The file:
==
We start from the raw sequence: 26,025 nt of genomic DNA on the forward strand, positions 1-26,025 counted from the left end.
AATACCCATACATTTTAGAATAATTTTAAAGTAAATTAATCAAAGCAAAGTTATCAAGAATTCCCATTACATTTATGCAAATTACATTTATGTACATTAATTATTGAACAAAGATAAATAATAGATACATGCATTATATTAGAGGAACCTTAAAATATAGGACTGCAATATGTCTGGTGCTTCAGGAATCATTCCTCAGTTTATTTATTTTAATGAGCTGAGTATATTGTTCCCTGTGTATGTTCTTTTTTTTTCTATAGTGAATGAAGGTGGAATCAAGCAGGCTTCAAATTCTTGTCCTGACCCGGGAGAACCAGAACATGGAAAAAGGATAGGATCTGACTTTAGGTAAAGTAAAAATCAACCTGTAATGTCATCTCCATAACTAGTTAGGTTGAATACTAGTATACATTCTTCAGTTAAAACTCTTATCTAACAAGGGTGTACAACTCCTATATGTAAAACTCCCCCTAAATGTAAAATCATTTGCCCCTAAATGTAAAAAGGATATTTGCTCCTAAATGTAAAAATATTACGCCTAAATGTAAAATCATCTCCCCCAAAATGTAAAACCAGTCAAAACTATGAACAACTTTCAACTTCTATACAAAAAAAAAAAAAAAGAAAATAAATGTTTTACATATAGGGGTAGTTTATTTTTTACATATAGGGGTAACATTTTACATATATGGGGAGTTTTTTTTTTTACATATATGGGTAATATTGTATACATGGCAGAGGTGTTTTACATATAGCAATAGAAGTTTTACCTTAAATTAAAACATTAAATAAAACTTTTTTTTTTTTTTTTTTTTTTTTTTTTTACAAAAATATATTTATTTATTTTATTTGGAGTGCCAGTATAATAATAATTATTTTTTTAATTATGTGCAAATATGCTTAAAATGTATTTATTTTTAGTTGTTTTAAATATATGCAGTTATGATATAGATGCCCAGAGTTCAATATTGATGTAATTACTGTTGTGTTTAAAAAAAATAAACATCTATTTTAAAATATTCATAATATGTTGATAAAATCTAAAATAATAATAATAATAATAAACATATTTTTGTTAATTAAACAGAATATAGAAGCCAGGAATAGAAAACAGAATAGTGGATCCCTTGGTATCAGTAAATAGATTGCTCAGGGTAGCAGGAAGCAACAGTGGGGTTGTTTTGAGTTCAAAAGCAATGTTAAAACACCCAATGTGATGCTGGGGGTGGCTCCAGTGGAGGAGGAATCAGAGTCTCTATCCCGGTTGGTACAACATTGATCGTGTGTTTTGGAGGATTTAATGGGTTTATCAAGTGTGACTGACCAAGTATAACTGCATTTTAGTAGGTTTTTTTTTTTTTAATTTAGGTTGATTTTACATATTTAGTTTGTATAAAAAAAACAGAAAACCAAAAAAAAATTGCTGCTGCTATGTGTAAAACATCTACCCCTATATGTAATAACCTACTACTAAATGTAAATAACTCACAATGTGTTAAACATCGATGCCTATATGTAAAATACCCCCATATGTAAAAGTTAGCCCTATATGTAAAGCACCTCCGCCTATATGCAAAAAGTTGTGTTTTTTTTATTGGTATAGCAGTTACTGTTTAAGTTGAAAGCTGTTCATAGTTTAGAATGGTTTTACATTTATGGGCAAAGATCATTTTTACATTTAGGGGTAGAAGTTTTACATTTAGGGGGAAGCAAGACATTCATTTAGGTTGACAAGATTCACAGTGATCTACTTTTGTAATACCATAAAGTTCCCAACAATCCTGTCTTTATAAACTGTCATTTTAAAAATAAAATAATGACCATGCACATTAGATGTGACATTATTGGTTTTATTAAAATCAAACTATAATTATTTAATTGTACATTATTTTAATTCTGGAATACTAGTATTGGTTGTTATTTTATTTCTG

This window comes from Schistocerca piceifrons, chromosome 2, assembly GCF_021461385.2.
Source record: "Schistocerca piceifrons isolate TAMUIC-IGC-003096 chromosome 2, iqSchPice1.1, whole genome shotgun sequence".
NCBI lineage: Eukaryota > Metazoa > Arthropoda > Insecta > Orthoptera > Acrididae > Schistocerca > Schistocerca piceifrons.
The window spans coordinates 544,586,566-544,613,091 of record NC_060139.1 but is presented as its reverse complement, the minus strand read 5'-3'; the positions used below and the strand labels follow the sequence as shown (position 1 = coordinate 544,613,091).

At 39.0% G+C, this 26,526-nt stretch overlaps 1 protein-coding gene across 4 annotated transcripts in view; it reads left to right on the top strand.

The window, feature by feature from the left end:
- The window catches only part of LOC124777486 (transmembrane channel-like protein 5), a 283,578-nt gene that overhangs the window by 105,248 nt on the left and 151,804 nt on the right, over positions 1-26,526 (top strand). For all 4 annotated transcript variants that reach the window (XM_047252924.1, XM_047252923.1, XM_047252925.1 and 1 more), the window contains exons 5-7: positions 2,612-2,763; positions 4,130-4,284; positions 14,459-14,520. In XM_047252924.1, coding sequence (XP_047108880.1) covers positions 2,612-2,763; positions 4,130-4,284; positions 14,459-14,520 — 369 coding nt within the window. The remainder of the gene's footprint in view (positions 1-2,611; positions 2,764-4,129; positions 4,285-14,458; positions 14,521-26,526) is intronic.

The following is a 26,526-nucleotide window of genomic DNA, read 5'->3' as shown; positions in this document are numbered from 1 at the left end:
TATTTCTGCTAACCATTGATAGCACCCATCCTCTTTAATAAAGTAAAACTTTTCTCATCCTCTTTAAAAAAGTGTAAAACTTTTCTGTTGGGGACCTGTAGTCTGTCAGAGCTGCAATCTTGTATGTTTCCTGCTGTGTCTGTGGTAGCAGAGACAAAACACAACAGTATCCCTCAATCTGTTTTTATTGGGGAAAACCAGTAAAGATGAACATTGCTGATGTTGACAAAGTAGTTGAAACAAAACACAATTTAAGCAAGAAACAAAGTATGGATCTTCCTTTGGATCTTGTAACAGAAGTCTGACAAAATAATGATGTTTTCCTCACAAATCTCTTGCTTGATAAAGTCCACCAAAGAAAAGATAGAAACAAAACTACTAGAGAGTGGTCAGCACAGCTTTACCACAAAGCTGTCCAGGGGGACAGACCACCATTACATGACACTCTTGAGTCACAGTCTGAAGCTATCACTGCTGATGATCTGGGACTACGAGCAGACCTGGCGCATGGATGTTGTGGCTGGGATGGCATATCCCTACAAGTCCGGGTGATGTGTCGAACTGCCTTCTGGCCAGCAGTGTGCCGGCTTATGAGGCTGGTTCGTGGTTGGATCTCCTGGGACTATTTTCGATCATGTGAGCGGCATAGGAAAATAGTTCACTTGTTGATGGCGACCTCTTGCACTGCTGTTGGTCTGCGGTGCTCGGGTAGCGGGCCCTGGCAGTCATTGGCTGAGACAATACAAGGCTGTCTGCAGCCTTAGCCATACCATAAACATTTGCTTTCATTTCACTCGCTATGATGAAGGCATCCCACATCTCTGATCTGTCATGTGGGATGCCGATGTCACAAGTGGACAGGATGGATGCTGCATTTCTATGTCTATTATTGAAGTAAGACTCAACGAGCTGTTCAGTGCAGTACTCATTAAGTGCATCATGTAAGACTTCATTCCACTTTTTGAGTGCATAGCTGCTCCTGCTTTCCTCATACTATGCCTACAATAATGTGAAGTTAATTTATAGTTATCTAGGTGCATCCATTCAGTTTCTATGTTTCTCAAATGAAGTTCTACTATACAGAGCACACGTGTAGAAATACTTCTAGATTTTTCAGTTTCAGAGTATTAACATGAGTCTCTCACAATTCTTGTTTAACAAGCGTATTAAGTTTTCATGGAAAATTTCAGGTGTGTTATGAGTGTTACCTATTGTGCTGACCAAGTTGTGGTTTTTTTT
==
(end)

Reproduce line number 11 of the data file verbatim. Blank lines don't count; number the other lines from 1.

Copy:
TATTTCTGCTAACCATTGATAGCACCCATCCTCTTTAATAAAGTAAAACTTTTCTCATCCTCTTTAAAAAAGTGTAAAACTTTTCTGTTGGGGACCTGTAGTCTGTCAGAGCTGCAATCTTGTATGTTTCCTGCTGTGTCTGTGGTAGCAGAGACAAAACACAACAGTATCCCTCAATCTGTTTTTATTGGGGAAAACCAGTAAAGATGAACATTGCTGATGTTGACAAAGTAGTTGAAACAAAACACAATTTAAGCAAGAAACAAAGTATGGATCTTCCTTTGGATCTTGTAACAGAAGTCTGACAAAATAATGATGTTTTCCTCACAAATCTCTTGCTTGATAAAGTCCACCAAAGAAAAGATAGAAACAAAACTACTAGAGAGTGGTCAGCACAGCTTTACCACAAAGCTGTCCAGGGGGACAGACCACCATTACATGACACTCTTGAGTCACAGTCTGAAGCTATCACTGCTGATGATCTGGGACTACGAGCAGACCTGGCGCATGGATGTTGTGGCTGGGATGGCATATCCCTACAAGTCCGGGTGATGTGTCGAACTGCCTTCTGGCCAGCAGTGTGCCGGCTTATGAGGCTGGTTCGTGGTTGGATCTCCTGGGACTATTTTCGATCATGTGAGCGGCATAGGAAAATAGTTCACTTGTTGATGGCGACCTCTTGCACTGCTGTTGGTCTGCGGTGCTCGGGTAGCGGGCCCTGGCAGTCATTGGCTGAGACAATACAAGGCTGTCTGCAGCCTTAGCCATACCATAAACATTTGCTTTCATTTCACTCGCTATGATGAAGGCATCCCACATCTCTGATCTGTCATGTGGGATGCCGATGTCACAAGTGGACAGGATGGATGCTGCATTTCTATGTCTATTATTGAAGTAAGACTCAACGAGCTGTTCAGTGCAGTACTCATTAAGTGCATCATGTAAGACTTCATTCCACTTTTTGAGTGCATAGCTGCTCCTGCTTTCCTCATACTATGCCTACAATAATGTGAAGTTAATTTATAGTTATCTAGGTGCATCCATTCAGTTTCTATGTTTCTCAAATGAAGTTCTACTATACAGAGCACACGTGTAGAAATACTTCTAGATTTTTCAGTTTCAGAGTATTAACATGAGTCTCTCACAATTCTTGTTTAACAAGCGTATTAAGTTTTCATGGAAAATTTCAGGTGTGTTATGAGTGTTACCTATTGTGCTGACCAAGTTGTGGTTTTTTTT